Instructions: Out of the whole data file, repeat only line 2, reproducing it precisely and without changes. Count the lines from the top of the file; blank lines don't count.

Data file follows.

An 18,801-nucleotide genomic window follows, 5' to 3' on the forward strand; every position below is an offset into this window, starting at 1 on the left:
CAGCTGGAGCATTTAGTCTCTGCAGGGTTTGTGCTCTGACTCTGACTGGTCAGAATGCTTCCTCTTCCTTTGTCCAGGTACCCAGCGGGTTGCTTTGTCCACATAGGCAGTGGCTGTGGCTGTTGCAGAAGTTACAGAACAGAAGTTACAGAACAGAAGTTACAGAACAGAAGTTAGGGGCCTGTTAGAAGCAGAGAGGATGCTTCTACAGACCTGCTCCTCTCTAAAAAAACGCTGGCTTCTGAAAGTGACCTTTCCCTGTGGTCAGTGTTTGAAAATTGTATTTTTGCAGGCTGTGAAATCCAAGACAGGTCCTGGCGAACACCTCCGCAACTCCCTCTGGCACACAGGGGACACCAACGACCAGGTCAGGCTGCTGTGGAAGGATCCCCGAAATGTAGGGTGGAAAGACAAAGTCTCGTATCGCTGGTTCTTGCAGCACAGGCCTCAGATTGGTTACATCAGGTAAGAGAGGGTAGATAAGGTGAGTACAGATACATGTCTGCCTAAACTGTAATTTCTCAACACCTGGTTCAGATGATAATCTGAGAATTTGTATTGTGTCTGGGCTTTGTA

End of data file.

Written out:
CAGCTGGAGCATTTAGTCTCTGCAGGGTTTGTGCTCTGACTCTGACTGGTCAGAATGCTTCCTCTTCCTTTGTCCAGGTACCCAGCGGGTTGCTTTGTCCACATAGGCAGTGGCTGTGGCTGTTGCAGAAGTTACAGAACAGAAGTTACAGAACAGAAGTTACAGAACAGAAGTTAGGGGCCTGTTAGAAGCAGAGAGGATGCTTCTACAGACCTGCTCCTCTCTAAAAAAACGCTGGCTTCTGAAAGTGACCTTTCCCTGTGGTCAGTGTTTGAAAATTGTATTTTTGCAGGCTGTGAAATCCAAGACAGGTCCTGGCGAACACCTCCGCAACTCCCTCTGGCACACAGGGGACACCAACGACCAGGTCAGGCTGCTGTGGAAGGATCCCCGAAATGTAGGGTGGAAAGACAAAGTCTCGTATCGCTGGTTCTTGCAGCACAGGCCTCAGATTGGTTACATCAGGTAAGAGAGGGTAGATAAGGTGAGTACAGATACATGTCTGCCTAAACTGTAATTTCTCAACACCTGGTTCAGATGATAATCTGAGAATTTGTATTGTGTCTGGGCTTTGTA